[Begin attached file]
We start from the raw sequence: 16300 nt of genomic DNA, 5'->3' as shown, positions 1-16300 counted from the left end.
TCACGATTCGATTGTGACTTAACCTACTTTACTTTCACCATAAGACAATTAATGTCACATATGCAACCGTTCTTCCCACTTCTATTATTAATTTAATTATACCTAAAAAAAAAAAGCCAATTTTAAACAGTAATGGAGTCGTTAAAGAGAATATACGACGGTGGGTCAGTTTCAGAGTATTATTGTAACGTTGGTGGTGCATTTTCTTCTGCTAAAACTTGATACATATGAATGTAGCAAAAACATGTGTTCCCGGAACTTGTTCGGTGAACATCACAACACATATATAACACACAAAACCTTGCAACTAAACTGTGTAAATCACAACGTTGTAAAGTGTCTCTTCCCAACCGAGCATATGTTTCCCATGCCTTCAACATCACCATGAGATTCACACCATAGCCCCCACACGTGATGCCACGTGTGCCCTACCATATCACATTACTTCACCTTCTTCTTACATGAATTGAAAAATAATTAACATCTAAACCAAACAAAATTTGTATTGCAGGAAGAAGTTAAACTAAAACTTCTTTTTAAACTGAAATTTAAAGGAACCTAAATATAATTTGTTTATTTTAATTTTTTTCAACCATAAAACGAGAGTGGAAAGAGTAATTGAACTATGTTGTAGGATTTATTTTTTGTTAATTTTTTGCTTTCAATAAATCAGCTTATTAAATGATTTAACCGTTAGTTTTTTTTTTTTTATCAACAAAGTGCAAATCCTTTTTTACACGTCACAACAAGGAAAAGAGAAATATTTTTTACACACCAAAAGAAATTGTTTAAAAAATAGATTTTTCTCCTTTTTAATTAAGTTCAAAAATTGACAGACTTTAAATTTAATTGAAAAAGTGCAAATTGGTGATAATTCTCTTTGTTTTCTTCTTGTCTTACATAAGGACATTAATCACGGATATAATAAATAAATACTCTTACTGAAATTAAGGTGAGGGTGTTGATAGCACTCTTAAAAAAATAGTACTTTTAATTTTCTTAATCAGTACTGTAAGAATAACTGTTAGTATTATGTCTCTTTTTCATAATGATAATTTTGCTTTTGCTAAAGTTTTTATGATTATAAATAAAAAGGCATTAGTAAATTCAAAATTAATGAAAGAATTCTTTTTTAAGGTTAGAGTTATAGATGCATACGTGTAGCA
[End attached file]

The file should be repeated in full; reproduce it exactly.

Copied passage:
We start from the raw sequence: 16300 nt of genomic DNA, 5'->3' as shown, positions 1-16300 counted from the left end.
TCACGATTCGATTGTGACTTAACCTACTTTACTTTCACCATAAGACAATTAATGTCACATATGCAACCGTTCTTCCCACTTCTATTATTAATTTAATTATACCTAAAAAAAAAAAGCCAATTTTAAACAGTAATGGAGTCGTTAAAGAGAATATACGACGGTGGGTCAGTTTCAGAGTATTATTGTAACGTTGGTGGTGCATTTTCTTCTGCTAAAACTTGATACATATGAATGTAGCAAAAACATGTGTTCCCGGAACTTGTTCGGTGAACATCACAACACATATATAACACACAAAACCTTGCAACTAAACTGTGTAAATCACAACGTTGTAAAGTGTCTCTTCCCAACCGAGCATATGTTTCCCATGCCTTCAACATCACCATGAGATTCACACCATAGCCCCCACACGTGATGCCACGTGTGCCCTACCATATCACATTACTTCACCTTCTTCTTACATGAATTGAAAAATAATTAACATCTAAACCAAACAAAATTTGTATTGCAGGAAGAAGTTAAACTAAAACTTCTTTTTAAACTGAAATTTAAAGGAACCTAAATATAATTTGTTTATTTTAATTTTTTTCAACCATAAAACGAGAGTGGAAAGAGTAATTGAACTATGTTGTAGGATTTATTTTTTGTTAATTTTTTGCTTTCAATAAATCAGCTTATTAAATGATTTAACCGTTAGTTTTTTTTTTTTTATCAACAAAGTGCAAATCCTTTTTTACACGTCACAACAAGGAAAAGAGAAATATTTTTTACACACCAAAAGAAATTGTTTAAAAAATAGATTTTTCTCCTTTTTAATTAAGTTCAAAAATTGACAGACTTTAAATTTAATTGAAAAAGTGCAAATTGGTGATAATTCTCTTTGTTTTCTTCTTGTCTTACATAAGGACATTAATCACGGATATAATAAATAAATACTCTTACTGAAATTAAGGTGAGGGTGTTGATAGCACTCTTAAAAAAATAGTACTTTTAATTTTCTTAATCAGTACTGTAAGAATAACTGTTAGTATTATGTCTCTTTTTCATAATGATAATTTTGCTTTTGCTAAAGTTTTTATGATTATAAATAAAAAGGCATTAGTAAATTCAAAATTAATGAAAGAATTCTTTTTTAAGGTTAGAGTTATAGATGCATACGTGTAGCA